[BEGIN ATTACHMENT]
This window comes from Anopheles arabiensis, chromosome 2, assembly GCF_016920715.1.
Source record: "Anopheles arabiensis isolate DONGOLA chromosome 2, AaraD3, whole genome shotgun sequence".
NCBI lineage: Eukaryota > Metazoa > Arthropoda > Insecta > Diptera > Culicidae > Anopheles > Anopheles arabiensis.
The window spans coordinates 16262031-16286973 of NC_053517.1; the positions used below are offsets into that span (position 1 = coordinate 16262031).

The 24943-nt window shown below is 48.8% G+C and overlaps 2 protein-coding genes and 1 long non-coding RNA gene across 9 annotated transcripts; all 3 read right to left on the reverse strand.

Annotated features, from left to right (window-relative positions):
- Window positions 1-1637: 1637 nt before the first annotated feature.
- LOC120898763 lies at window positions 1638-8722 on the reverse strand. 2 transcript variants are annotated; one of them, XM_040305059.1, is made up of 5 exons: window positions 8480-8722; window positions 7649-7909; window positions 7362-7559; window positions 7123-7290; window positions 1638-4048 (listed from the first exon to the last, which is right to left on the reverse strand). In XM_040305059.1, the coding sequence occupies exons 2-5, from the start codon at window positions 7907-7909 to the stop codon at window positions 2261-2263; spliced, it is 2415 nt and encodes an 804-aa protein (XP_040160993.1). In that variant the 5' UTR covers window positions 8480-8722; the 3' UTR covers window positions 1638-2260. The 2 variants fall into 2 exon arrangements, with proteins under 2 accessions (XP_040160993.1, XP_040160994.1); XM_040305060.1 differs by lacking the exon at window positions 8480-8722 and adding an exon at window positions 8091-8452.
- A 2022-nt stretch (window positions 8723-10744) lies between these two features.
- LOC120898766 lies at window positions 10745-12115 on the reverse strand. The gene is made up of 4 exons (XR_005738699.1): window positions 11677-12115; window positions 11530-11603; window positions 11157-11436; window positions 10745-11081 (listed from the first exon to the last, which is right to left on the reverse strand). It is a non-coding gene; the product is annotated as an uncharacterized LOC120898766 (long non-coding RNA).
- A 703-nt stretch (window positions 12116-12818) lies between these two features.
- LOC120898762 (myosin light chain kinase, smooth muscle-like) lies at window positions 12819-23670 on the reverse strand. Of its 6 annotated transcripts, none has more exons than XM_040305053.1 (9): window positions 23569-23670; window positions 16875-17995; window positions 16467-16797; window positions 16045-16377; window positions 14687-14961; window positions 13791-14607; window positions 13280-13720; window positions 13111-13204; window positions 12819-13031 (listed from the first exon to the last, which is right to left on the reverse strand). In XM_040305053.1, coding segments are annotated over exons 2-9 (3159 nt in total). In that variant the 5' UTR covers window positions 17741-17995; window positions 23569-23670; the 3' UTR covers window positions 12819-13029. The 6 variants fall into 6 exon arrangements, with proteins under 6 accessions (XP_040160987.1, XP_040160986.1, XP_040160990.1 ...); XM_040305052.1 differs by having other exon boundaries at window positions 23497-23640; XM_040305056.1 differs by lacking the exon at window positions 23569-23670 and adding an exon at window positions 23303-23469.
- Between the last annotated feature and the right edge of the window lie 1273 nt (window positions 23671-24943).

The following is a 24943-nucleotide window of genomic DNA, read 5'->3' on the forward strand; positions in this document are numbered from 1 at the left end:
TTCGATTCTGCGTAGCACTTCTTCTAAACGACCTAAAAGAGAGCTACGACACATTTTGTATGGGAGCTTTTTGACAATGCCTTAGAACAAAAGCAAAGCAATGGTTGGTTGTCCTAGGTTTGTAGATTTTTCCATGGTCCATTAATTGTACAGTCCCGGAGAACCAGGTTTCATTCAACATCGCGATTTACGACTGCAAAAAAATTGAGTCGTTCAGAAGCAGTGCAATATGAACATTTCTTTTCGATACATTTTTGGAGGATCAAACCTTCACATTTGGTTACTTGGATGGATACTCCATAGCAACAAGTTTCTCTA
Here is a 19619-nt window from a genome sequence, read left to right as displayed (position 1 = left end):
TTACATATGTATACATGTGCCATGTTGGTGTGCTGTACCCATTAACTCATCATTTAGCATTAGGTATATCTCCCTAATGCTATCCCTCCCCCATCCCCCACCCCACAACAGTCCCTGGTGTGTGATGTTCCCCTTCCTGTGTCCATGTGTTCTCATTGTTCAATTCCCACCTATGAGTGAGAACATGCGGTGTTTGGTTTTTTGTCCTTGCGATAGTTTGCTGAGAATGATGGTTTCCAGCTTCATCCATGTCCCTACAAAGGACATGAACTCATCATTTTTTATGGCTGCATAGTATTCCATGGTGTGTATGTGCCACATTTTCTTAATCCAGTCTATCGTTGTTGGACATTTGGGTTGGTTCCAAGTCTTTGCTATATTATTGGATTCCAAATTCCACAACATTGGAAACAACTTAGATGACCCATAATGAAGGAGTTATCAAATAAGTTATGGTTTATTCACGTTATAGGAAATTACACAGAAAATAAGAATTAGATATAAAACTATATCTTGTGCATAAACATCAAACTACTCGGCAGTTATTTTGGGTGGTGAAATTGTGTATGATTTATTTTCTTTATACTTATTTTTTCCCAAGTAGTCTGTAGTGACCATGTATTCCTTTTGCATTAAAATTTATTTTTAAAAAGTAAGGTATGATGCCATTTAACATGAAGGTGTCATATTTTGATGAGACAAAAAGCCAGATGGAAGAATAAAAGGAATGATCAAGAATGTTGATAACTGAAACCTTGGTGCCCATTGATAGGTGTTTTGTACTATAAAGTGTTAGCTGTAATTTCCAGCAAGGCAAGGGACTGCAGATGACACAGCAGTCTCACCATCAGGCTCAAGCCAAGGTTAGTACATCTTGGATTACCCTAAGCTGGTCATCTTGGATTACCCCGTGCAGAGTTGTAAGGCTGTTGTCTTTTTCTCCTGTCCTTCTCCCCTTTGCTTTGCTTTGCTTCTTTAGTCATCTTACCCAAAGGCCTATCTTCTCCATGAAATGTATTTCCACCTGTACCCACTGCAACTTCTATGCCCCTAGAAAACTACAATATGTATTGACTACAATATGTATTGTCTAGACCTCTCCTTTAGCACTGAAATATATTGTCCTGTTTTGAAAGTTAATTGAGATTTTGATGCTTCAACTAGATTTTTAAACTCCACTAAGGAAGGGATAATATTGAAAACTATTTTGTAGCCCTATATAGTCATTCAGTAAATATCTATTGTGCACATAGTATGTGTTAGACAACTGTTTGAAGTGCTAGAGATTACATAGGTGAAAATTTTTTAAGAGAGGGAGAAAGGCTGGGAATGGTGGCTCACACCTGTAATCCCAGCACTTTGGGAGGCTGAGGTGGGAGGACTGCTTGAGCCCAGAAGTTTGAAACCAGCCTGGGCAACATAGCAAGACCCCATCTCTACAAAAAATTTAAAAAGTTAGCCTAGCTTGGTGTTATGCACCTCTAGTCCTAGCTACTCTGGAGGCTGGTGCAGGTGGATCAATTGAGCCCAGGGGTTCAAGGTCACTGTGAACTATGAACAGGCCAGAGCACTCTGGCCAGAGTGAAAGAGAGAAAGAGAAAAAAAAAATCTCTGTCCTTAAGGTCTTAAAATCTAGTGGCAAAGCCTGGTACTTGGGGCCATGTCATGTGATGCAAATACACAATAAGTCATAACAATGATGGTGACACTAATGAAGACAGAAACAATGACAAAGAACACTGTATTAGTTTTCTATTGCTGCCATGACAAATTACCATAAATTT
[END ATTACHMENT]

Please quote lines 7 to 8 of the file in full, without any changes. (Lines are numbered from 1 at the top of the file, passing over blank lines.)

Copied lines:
- Window positions 1-1637: 1637 nt before the first annotated feature.
- LOC120898763 lies at window positions 1638-8722 on the reverse strand. 2 transcript variants are annotated; one of them, XM_040305059.1, is made up of 5 exons: window positions 8480-8722; window positions 7649-7909; window positions 7362-7559; window positions 7123-7290; window positions 1638-4048 (listed from the first exon to the last, which is right to left on the reverse strand). In XM_040305059.1, the coding sequence occupies exons 2-5, from the start codon at window positions 7907-7909 to the stop codon at window positions 2261-2263; spliced, it is 2415 nt and encodes an 804-aa protein (XP_040160993.1). In that variant the 5' UTR covers window positions 8480-8722; the 3' UTR covers window positions 1638-2260. The 2 variants fall into 2 exon arrangements, with proteins under 2 accessions (XP_040160993.1, XP_040160994.1); XM_040305060.1 differs by lacking the exon at window positions 8480-8722 and adding an exon at window positions 8091-8452.